In its bid to keep on the forefront of the 5G race in the United States, T-Mobile hasn't made its plans to kill off its and Sprint's 3G networks exactly loud and clear, but we had a good idea of when the ball would start rolling and when it would finish. Well, that was until the plans apparently changed.
T-Mobile has started the process of merging its newly-acquired Sprint customers into its network, killing support for a handful of older phones some customers may still have ahead of the upcoming 2022 legacy network shutdown. Over the last day or two, some Sprint subscribers on specific plans have received notice that they'll be upgraded to improved T-Mobile-inspired plans. Perks of the change include tax-inclusive pricing, extra hotspot data, and a $50 credit if they buy a new device.
T-Mobile and Sprint officially became one company this year, but Sprint's former network still exists as a separate entity. T-Mobile customers gained the ability to roam on Sprint's cell towers back in September (with the correct devices, anyway), and if recent news is correct, the legacy network might only stick around for another year.
Yesterday, the FCC announced that T-Mobile would have to pay $200 million in civil penalties. The cellular carrier's bad week isn't stopping yet, though — the National Advertising Division of the Better Business Bureau (NAD) has examined some of T-Mobile's claims about having the "best 5G network" and found that they are potentially misleading to customers.
Cellular providers participating in the Lifeline program, which makes phone and broadband access more affordable for low-income consumers, receive a monthly subsidy of $9.25 per subscriber. They're expected to pass this along as a discount to the customer, but it looks like Sprint (now owned by T-Mobile) must have missed the memo. In fact, the company claimed subsidies for over 885,000 Lifeline subscribers who weren't currently using the service — and now the FCC wants its money back.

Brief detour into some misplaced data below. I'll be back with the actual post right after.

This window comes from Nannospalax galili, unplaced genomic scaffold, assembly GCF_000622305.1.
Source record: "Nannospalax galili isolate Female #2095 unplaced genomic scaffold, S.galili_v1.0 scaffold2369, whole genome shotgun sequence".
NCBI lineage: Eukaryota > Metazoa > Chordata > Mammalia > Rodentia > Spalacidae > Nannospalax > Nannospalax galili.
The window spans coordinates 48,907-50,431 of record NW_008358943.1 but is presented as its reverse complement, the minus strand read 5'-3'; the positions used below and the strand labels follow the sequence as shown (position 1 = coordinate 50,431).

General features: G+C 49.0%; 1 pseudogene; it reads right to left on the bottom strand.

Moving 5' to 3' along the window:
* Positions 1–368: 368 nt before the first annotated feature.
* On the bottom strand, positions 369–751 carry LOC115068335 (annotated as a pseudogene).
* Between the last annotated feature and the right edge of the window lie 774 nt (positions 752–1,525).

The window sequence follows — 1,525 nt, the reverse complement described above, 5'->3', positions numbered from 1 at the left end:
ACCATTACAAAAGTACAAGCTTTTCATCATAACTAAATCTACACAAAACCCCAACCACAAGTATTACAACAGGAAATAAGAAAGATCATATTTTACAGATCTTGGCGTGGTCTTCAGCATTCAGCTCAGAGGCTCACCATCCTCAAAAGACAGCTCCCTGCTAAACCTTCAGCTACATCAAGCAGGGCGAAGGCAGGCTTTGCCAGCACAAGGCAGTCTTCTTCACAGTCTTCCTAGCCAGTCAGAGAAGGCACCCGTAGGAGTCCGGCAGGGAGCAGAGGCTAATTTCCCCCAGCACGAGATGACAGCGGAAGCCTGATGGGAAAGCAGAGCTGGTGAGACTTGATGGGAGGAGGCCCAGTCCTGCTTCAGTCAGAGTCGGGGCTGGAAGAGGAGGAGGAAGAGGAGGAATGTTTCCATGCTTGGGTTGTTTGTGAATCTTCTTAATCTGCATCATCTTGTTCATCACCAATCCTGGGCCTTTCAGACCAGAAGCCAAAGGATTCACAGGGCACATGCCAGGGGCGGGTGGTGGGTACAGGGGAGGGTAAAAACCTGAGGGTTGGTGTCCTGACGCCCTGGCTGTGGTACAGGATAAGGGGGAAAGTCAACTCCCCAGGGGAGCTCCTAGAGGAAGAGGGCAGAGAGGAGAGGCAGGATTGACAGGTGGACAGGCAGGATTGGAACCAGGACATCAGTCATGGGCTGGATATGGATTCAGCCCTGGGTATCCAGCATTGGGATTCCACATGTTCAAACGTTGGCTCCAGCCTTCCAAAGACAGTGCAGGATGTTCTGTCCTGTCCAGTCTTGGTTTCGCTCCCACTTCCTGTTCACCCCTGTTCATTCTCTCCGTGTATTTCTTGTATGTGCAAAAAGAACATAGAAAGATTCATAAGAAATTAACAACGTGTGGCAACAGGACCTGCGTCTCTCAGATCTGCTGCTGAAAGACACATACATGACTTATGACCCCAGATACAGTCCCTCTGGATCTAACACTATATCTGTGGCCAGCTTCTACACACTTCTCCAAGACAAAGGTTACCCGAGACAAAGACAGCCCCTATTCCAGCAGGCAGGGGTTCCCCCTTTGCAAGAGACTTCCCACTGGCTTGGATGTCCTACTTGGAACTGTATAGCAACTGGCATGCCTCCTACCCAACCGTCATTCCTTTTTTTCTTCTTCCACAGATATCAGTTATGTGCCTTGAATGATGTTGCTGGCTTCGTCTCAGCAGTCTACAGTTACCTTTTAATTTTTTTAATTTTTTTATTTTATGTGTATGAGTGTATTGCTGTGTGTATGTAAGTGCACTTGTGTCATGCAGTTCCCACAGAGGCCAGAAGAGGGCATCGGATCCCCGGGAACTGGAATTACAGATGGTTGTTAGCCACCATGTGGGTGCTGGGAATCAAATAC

After testing in eight markets last year, T-Mobile is rolling out its TVision over-the-top TV service across the nation starting November 1. Starting with T-Mobile customers, cable-cutters will be able to compile a personal line-up from three tiers of a conventional package, a secondary package focused on specialized entertainment, and three premium add-on channels.
If the Pixel 4a 5G or Pixel 5 will be your first foray into America's emergent 5G networks, you'll want to know where you can take the phone you've bought — especially if you're buying it directly from Verizon. So, let's get to sorting those airwaves out.
Ever since T-Mobile completed its buyout merger with Sprint, former Sprint customers have gained access to T-Mobile's larger network and other bonuses, but T-Mobile subscribers haven't benefited much. That's finally changing, as T-Mobile has seemingly enabled roaming on Sprint's legacy network for some customers.
The U.S. is suffering through a chain of natural disasters, the latest of which are Hurricanes Laura and Michael which have torn apart the Gulf Coast and continue to damage parts of the South and the Midwest. If you live in Texas or Louisiana, here's what you need to know about bill relief from AT&T, T-Mobile, and Verizon plus free evacuation transit from Lyft.
Yes, we know Sprint is going the way of the dodo soon, but the Galaxy S20 is one of the only phones Sprint customers should still consider buying. A reputable eBay seller is currently offering new units of the Sprint S20 for $649.99 a pop, which is $350 off MSRP.